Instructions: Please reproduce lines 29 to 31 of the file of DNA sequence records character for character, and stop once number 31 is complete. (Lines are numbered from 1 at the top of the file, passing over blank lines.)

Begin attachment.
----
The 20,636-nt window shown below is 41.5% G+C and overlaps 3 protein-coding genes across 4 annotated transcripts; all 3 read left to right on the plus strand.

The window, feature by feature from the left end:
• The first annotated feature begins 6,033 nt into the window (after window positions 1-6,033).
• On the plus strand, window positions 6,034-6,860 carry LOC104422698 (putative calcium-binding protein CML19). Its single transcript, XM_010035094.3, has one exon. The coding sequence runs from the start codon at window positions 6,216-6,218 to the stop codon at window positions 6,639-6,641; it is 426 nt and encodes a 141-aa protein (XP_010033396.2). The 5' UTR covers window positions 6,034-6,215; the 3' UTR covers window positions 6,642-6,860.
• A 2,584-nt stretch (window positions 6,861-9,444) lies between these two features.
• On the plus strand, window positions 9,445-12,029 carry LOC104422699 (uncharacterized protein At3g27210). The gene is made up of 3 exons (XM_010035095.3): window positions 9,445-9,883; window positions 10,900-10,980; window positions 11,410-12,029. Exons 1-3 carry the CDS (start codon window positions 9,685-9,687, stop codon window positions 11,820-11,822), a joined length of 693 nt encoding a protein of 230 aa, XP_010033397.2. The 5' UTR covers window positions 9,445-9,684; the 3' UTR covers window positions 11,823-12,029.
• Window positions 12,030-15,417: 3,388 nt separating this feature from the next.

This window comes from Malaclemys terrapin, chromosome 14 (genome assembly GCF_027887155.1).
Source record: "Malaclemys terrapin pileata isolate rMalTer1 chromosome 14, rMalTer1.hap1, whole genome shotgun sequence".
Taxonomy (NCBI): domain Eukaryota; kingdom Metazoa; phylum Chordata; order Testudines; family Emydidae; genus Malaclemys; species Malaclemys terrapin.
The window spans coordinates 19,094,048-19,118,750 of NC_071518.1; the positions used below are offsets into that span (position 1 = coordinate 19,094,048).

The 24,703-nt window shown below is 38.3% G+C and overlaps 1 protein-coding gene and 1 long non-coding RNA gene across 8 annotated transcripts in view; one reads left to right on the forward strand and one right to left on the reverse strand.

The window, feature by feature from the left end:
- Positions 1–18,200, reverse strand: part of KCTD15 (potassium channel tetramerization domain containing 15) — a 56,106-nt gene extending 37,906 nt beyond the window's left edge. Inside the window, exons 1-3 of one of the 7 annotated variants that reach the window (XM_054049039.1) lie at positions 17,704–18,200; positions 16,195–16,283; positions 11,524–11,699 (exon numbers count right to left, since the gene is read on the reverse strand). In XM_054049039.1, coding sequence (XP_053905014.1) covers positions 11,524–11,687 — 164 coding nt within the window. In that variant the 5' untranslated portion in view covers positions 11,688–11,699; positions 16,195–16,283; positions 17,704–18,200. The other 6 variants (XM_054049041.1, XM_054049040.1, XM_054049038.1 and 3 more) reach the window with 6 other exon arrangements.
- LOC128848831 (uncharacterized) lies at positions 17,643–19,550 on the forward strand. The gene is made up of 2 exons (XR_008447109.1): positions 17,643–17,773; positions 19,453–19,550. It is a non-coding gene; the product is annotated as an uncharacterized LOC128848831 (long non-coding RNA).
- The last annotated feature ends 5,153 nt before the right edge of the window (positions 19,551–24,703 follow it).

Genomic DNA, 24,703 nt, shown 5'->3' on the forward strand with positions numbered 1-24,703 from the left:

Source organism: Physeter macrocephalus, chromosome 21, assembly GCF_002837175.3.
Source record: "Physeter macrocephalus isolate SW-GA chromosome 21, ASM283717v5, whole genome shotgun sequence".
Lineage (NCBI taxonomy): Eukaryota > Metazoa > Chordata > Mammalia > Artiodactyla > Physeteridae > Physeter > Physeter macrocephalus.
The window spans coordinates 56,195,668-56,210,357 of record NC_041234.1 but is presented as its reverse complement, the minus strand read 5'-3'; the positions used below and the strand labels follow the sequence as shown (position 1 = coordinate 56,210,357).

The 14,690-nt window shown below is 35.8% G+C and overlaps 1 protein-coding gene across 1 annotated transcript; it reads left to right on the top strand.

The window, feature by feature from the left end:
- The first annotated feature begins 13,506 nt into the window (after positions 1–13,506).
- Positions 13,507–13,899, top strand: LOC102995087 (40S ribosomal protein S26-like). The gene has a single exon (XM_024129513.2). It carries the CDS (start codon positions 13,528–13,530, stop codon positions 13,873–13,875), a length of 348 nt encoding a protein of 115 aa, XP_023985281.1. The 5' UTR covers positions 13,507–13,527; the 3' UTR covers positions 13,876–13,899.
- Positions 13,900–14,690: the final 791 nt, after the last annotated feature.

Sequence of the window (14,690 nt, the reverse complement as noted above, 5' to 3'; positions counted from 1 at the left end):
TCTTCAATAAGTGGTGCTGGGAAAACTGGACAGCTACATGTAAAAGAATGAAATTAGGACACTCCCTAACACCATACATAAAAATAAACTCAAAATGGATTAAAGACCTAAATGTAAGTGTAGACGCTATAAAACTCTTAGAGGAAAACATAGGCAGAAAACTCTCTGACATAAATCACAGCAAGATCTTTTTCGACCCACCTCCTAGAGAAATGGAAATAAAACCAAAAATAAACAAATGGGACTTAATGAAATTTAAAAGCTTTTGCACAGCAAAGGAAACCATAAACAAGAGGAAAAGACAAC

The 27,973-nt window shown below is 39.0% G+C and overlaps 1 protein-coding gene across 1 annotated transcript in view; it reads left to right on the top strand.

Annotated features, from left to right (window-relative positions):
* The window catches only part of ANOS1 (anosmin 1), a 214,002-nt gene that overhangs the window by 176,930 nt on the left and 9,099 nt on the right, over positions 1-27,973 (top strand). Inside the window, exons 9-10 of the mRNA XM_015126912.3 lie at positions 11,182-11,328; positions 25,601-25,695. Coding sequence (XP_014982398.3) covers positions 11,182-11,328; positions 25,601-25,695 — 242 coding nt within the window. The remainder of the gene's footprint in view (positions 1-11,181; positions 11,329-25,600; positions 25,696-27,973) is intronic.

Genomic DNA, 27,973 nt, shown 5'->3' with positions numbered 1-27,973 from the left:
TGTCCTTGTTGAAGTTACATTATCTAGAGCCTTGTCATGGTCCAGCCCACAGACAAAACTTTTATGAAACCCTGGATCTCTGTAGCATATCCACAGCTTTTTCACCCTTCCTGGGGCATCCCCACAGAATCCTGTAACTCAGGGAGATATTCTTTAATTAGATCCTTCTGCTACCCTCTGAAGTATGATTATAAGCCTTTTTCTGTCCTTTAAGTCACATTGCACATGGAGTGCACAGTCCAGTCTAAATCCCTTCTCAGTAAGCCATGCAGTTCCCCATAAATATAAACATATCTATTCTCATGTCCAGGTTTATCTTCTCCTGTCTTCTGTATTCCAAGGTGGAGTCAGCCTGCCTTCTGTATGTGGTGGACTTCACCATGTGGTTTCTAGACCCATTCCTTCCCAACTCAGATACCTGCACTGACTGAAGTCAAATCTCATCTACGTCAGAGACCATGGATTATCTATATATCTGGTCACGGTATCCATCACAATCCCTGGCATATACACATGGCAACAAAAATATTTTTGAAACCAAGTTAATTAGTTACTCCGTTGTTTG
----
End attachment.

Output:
The 27,973-nt window shown below is 39.0% G+C and overlaps 1 protein-coding gene across 1 annotated transcript in view; it reads left to right on the top strand.

Annotated features, from left to right (window-relative positions):
* The window catches only part of ANOS1 (anosmin 1), a 214,002-nt gene that overhangs the window by 176,930 nt on the left and 9,099 nt on the right, over positions 1-27,973 (top strand). Inside the window, exons 9-10 of the mRNA XM_015126912.3 lie at positions 11,182-11,328; positions 25,601-25,695. Coding sequence (XP_014982398.3) covers positions 11,182-11,328; positions 25,601-25,695 — 242 coding nt within the window. The remainder of the gene's footprint in view (positions 1-11,181; positions 11,329-25,600; positions 25,696-27,973) is intronic.